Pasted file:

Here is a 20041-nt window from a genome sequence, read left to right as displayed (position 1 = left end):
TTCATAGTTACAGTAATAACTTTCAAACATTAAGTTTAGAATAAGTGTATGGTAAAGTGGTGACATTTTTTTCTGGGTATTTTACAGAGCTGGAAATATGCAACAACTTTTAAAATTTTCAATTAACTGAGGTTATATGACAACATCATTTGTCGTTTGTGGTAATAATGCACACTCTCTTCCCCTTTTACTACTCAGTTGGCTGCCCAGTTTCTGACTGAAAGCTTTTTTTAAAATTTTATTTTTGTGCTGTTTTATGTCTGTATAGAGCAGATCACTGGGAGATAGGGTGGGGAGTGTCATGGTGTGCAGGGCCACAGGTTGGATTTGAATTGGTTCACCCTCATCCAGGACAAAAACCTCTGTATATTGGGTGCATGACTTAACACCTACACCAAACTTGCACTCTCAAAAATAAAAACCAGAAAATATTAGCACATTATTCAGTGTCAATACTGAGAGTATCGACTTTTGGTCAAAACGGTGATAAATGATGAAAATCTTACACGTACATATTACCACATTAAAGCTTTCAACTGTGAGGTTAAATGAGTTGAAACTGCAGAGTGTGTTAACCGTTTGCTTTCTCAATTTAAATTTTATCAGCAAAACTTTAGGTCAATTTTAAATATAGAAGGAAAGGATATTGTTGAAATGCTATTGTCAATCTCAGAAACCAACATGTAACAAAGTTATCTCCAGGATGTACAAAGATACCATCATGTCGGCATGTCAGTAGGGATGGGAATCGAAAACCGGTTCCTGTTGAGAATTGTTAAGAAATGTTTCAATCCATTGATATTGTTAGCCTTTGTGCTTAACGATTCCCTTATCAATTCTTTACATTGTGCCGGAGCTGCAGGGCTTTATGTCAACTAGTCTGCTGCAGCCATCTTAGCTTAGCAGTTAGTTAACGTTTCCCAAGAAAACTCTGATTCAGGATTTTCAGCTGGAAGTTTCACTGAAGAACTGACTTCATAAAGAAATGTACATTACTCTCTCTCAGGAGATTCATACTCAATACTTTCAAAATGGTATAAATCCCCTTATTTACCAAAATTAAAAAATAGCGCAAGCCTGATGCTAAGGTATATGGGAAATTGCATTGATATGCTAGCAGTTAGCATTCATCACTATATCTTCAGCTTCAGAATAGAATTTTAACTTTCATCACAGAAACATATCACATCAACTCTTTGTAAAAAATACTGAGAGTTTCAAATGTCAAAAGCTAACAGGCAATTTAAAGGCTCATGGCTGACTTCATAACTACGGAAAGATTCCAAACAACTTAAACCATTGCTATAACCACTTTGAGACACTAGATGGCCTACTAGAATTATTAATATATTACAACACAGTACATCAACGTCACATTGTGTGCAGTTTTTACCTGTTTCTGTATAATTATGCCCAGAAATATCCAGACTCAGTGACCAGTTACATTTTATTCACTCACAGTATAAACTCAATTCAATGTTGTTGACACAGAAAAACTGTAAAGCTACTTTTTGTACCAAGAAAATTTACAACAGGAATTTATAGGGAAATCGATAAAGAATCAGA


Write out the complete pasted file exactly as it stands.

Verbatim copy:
Here is a 20041-nt window from a genome sequence, read left to right as displayed (position 1 = left end):
TTCATAGTTACAGTAATAACTTTCAAACATTAAGTTTAGAATAAGTGTATGGTAAAGTGGTGACATTTTTTTCTGGGTATTTTACAGAGCTGGAAATATGCAACAACTTTTAAAATTTTCAATTAACTGAGGTTATATGACAACATCATTTGTCGTTTGTGGTAATAATGCACACTCTCTTCCCCTTTTACTACTCAGTTGGCTGCCCAGTTTCTGACTGAAAGCTTTTTTTAAAATTTTATTTTTGTGCTGTTTTATGTCTGTATAGAGCAGATCACTGGGAGATAGGGTGGGGAGTGTCATGGTGTGCAGGGCCACAGGTTGGATTTGAATTGGTTCACCCTCATCCAGGACAAAAACCTCTGTATATTGGGTGCATGACTTAACACCTACACCAAACTTGCACTCTCAAAAATAAAAACCAGAAAATATTAGCACATTATTCAGTGTCAATACTGAGAGTATCGACTTTTGGTCAAAACGGTGATAAATGATGAAAATCTTACACGTACATATTACCACATTAAAGCTTTCAACTGTGAGGTTAAATGAGTTGAAACTGCAGAGTGTGTTAACCGTTTGCTTTCTCAATTTAAATTTTATCAGCAAAACTTTAGGTCAATTTTAAATATAGAAGGAAAGGATATTGTTGAAATGCTATTGTCAATCTCAGAAACCAACATGTAACAAAGTTATCTCCAGGATGTACAAAGATACCATCATGTCGGCATGTCAGTAGGGATGGGAATCGAAAACCGGTTCCTGTTGAGAATTGTTAAGAAATGTTTCAATCCATTGATATTGTTAGCCTTTGTGCTTAACGATTCCCTTATCAATTCTTTACATTGTGCCGGAGCTGCAGGGCTTTATGTCAACTAGTCTGCTGCAGCCATCTTAGCTTAGCAGTTAGTTAACGTTTCCCAAGAAAACTCTGATTCAGGATTTTCAGCTGGAAGTTTCACTGAAGAACTGACTTCATAAAGAAATGTACATTACTCTCTCTCAGGAGATTCATACTCAATACTTTCAAAATGGTATAAATCCCCTTATTTACCAAAATTAAAAAATAGCGCAAGCCTGATGCTAAGGTATATGGGAAATTGCATTGATATGCTAGCAGTTAGCATTCATCACTATATCTTCAGCTTCAGAATAGAATTTTAACTTTCATCACAGAAACATATCACATCAACTCTTTGTAAAAAATACTGAGAGTTTCAAATGTCAAAAGCTAACAGGCAATTTAAAGGCTCATGGCTGACTTCATAACTACGGAAAGATTCCAAACAACTTAAACCATTGCTATAACCACTTTGAGACACTAGATGGCCTACTAGAATTATTAATATATTACAACACAGTACATCAACGTCACATTGTGTGCAGTTTTTACCTGTTTCTGTATAATTATGCCCAGAAATATCCAGACTCAGTGACCAGTTACATTTTATTCACTCACAGTATAAACTCAATTCAATGTTGTTGACACAGAAAAACTGTAAAGCTACTTTTTGTACCAAGAAAATTTACAACAGGAATTTATAGGGAAATCGATAAAGAATCAGA